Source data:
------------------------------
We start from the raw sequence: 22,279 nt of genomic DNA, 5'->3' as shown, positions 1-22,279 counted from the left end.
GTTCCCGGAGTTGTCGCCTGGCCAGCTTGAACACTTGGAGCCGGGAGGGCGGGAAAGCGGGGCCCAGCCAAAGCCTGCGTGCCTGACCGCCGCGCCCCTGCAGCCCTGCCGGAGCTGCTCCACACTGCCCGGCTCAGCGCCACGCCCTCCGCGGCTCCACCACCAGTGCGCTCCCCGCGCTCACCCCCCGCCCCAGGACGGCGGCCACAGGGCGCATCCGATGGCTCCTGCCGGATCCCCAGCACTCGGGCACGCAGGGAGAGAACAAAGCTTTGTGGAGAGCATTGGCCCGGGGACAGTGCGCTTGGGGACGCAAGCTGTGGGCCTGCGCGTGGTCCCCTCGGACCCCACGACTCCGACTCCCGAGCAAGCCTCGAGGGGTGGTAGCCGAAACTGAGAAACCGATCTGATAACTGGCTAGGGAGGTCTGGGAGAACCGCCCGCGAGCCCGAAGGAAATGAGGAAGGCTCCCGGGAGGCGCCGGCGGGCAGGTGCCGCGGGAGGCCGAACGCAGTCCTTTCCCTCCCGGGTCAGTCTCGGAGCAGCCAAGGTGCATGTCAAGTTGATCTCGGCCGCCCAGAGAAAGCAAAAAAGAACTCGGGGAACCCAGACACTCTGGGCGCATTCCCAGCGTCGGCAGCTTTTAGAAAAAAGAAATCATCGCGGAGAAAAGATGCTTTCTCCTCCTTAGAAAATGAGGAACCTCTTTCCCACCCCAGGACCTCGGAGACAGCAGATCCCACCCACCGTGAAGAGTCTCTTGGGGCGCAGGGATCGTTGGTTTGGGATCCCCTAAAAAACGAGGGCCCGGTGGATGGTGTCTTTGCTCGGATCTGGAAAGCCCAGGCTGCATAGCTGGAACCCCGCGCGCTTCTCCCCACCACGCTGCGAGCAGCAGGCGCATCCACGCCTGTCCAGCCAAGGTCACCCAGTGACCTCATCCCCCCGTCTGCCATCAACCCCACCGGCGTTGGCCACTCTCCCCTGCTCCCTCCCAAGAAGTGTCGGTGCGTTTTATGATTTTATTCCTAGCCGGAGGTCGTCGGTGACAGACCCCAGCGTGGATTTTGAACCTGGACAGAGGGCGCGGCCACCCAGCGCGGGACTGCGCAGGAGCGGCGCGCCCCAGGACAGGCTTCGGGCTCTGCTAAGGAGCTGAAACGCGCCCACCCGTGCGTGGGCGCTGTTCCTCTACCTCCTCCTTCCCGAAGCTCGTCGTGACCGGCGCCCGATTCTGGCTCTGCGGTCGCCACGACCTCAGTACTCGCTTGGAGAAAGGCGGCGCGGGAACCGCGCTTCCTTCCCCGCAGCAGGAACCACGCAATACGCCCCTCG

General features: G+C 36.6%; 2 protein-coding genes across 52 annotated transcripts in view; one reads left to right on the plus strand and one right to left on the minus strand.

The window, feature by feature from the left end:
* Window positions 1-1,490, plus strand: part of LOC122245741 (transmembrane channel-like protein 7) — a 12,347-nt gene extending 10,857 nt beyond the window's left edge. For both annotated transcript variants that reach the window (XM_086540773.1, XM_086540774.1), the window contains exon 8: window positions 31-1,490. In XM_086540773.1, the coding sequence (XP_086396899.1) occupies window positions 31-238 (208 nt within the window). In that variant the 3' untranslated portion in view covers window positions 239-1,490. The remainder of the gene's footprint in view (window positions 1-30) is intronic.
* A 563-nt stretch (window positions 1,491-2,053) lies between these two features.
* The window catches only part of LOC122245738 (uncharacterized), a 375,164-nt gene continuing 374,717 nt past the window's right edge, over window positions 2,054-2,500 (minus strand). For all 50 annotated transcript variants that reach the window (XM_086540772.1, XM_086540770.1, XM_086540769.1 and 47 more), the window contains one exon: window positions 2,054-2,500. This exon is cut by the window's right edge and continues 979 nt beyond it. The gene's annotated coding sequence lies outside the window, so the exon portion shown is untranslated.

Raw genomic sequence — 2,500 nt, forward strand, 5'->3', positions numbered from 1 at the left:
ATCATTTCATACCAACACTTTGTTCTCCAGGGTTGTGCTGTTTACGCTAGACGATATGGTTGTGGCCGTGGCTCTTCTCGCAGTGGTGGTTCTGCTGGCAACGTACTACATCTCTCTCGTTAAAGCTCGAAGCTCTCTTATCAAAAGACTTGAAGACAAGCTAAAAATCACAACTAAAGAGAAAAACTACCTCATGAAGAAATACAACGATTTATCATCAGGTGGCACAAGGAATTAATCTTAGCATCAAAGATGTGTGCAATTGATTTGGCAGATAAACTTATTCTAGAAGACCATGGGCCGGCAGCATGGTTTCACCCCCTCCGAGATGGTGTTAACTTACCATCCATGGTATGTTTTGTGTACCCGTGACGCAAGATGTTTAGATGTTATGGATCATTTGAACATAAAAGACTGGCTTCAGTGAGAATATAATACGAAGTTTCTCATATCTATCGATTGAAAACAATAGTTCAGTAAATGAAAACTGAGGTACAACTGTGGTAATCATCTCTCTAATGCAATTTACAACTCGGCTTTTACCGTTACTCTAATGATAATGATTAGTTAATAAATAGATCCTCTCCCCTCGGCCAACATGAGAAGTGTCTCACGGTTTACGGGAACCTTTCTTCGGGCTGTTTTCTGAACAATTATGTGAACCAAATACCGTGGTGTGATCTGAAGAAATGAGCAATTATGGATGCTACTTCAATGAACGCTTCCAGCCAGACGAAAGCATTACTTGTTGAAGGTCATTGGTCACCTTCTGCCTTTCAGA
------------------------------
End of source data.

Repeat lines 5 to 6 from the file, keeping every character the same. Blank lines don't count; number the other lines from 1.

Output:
* Window positions 1-1,490, plus strand: part of LOC122245741 (transmembrane channel-like protein 7) — a 12,347-nt gene extending 10,857 nt beyond the window's left edge. For both annotated transcript variants that reach the window (XM_086540773.1, XM_086540774.1), the window contains exon 8: window positions 31-1,490. In XM_086540773.1, the coding sequence (XP_086396899.1) occupies window positions 31-238 (208 nt within the window). In that variant the 3' untranslated portion in view covers window positions 239-1,490. The remainder of the gene's footprint in view (window positions 1-30) is intronic.
* A 563-nt stretch (window positions 1,491-2,053) lies between these two features.